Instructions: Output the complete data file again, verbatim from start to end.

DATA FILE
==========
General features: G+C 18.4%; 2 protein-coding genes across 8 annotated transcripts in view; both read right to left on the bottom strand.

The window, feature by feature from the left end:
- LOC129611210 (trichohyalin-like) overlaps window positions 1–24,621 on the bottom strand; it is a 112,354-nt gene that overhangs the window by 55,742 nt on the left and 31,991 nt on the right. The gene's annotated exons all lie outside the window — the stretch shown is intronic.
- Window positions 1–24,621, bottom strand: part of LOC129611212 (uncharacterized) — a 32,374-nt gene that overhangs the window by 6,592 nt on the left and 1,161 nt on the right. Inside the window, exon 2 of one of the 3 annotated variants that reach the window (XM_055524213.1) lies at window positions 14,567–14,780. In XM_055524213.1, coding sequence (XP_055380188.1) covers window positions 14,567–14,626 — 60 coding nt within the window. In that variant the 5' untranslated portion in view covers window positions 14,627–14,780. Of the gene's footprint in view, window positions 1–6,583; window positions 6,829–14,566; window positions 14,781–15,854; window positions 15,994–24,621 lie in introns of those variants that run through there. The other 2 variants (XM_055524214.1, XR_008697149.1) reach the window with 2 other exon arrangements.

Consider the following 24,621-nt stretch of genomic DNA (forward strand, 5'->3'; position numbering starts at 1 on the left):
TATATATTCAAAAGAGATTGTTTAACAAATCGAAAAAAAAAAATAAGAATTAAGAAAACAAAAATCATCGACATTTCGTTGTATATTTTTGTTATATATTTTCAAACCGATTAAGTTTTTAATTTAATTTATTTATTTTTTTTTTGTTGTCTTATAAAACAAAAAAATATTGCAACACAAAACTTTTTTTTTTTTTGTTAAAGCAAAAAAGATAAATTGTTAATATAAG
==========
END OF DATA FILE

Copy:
General features: G+C 18.4%; 2 protein-coding genes across 8 annotated transcripts in view; both read right to left on the bottom strand.

The window, feature by feature from the left end:
- LOC129611210 (trichohyalin-like) overlaps window positions 1–24,621 on the bottom strand; it is a 112,354-nt gene that overhangs the window by 55,742 nt on the left and 31,991 nt on the right. The gene's annotated exons all lie outside the window — the stretch shown is intronic.
- Window positions 1–24,621, bottom strand: part of LOC129611212 (uncharacterized) — a 32,374-nt gene that overhangs the window by 6,592 nt on the left and 1,161 nt on the right. Inside the window, exon 2 of one of the 3 annotated variants that reach the window (XM_055524213.1) lies at window positions 14,567–14,780. In XM_055524213.1, coding sequence (XP_055380188.1) covers window positions 14,567–14,626 — 60 coding nt within the window. In that variant the 5' untranslated portion in view covers window positions 14,627–14,780. Of the gene's footprint in view, window positions 1–6,583; window positions 6,829–14,566; window positions 14,781–15,854; window positions 15,994–24,621 lie in introns of those variants that run through there. The other 2 variants (XM_055524214.1, XR_008697149.1) reach the window with 2 other exon arrangements.

Consider the following 24,621-nt stretch of genomic DNA (forward strand, 5'->3'; position numbering starts at 1 on the left):
TATATATTCAAAAGAGATTGTTTAACAAATCGAAAAAAAAAAATAAGAATTAAGAAAACAAAAATCATCGACATTTCGTTGTATATTTTTGTTATATATTTTCAAACCGATTAAGTTTTTAATTTAATTTATTTATTTTTTTTTTGTTGTCTTATAAAACAAAAAAATATTGCAACACAAAACTTTTTTTTTTTTTGTTAAAGCAAAAAAGATAAATTGTTAATATAAG